In contrast to us, foreign companies, even smiths that manufacture in small scales, have gradually documented all the methods they have used or tried and their results. Thus they have succeeded in producing steel with the same features and same quality each time. So the people who use those knows if they can or cannot depend on the product, what they can or cannot whitstand. That is crucial to know how far will your machete or knife get you in a survival situation. Knowing how much abuse your gear can handle is undeniably critical.

The main types of steel used in hunting knives, swords and survival knives are as follows:


10XX series steels:

The last two numbers of these steels, which are called the thousand or ten series, vary according to the carbon content in the steel. They are not considered to be stainless or alloy steels. They are referred to as carbon steels. If their carbon content is higher than a certain level they are called high carbon steels. Some of these steels are 1050, 1060, 1070, 1084 and 1095 steels. They are very cheap, common, easily found steel types. Quite durable, and the blades produced from these steels hold an edge quite well and easy to sharpen. They are not considered “stainless steel”, but can be used for many years without rusting if the cleaning oiling and storage are done properly.

If steel is 1095, the carbon content will be between 0.90% and 1.03%. Since the ideal is 0.95%, the steels between these values are considered to be 1095 steel. In the same way, 1050 steel with the lowest carbon content will be 0.50% carbon on average.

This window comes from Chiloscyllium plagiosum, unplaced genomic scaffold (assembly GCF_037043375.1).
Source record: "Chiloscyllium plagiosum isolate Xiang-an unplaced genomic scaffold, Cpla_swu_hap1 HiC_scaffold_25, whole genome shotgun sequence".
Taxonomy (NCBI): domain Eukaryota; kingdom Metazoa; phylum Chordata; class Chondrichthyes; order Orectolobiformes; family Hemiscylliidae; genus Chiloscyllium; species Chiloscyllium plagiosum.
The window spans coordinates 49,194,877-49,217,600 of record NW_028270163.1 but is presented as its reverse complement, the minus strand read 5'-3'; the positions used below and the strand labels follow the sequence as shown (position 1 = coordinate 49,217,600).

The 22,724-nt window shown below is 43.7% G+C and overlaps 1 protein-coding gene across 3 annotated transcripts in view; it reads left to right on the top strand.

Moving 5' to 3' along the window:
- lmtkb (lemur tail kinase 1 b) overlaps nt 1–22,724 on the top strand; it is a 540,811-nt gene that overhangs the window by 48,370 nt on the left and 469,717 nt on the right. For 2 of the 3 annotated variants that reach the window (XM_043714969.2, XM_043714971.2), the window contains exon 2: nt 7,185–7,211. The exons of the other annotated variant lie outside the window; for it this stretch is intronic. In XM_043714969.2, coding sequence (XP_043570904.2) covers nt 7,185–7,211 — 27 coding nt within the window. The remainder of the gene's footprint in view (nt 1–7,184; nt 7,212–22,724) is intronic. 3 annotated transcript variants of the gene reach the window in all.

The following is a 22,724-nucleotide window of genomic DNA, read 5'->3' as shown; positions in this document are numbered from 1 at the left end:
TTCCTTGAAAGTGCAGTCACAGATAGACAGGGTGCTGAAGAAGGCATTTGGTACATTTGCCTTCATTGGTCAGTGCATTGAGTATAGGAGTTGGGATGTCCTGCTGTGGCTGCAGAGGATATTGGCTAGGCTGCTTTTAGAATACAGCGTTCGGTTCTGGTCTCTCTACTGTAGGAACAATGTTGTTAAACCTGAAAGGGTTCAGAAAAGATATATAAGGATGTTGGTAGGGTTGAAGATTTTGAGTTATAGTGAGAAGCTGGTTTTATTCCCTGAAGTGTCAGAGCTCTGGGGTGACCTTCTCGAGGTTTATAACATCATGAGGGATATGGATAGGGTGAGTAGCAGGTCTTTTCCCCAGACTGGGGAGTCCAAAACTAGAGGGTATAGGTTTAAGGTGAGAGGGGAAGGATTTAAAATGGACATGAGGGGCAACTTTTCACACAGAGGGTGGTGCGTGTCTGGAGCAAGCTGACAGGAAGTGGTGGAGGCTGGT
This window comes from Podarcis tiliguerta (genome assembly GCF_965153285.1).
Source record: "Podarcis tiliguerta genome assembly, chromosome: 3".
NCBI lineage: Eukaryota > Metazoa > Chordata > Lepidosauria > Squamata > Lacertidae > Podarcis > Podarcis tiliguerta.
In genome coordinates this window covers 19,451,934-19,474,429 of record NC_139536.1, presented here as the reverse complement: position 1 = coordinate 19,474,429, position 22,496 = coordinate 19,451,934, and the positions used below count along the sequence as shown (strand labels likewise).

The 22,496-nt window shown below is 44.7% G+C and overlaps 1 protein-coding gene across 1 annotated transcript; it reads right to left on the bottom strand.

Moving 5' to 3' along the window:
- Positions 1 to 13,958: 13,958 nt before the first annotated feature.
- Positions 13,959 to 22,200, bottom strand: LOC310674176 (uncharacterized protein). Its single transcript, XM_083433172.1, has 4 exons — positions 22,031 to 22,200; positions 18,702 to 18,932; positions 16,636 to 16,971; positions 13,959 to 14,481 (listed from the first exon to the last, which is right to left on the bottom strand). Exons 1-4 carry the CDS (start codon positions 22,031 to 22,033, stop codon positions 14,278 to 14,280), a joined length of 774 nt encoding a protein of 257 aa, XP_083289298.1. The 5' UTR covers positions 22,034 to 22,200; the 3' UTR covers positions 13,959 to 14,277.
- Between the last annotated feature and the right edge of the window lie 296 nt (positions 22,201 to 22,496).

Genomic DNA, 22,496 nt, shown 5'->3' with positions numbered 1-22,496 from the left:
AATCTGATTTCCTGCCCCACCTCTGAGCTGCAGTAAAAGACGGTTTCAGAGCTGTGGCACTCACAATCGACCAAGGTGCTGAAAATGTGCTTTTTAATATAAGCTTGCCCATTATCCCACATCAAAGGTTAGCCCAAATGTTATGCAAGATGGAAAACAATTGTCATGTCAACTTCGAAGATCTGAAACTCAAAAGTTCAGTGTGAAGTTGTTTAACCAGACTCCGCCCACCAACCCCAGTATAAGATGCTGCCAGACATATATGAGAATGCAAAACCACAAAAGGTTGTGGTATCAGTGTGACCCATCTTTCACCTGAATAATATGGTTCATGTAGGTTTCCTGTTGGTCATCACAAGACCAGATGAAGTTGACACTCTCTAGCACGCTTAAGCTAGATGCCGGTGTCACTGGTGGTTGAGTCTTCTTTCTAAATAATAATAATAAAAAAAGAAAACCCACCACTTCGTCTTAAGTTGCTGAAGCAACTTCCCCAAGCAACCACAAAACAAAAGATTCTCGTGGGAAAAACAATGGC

As the carbon content increases, the hardness of the steel increases, but also the brittleness increases. A blade made of high-brittle steel will also tend to chipping. Chipping is possible even during sharpening if a coarse grit sharpening stone is used.

When the carbon content falls, the steel will be “softer”. Carbon-rich steels are used in smaller-type hunting knives, while liwer carbon steels are used in long-blade knives that requires elasticity, vibration and impact resistance, such as machetes.


400 Series Steel

There are 410, 416, 420 and 440 varieties of these steels. Most common among these steels is 440 steel. The 440 steel has 440A, 440B steel and 440C varieties. 440C steel was known as the Ferrari of the steel industry in 1980s.

Considered a high-standard steel, 440C is stainless, easy to sharpen and very flexible in regard of application fields. It is not very brittle, considering the hardness levels it can achieve. It can be used in a wide range of hand axes, hunting knives, folding knives to machetes and provides high performance. Amongst 440 series steels, the highest standard is the 440C type steel. The 440C steel can harden to levels of 60, 61 on the Rockwell scale after careful annealing and quenching and still maintains its flexibility at a certain level. For this reason, it has been used in many areas, where the other stainless steels couldn’t be used. For many years, maintaining the title of “the best stainless steel ever”. But the other varieties of the 440 steel do not show these superior features.

for many years, many areas where hardened steels, especially stainless steels, can not be used have been used and retained the title of being one of the strongest among the steels classified as “stainless” for many years. But the other varieties of the 440 steel do not show these superior features.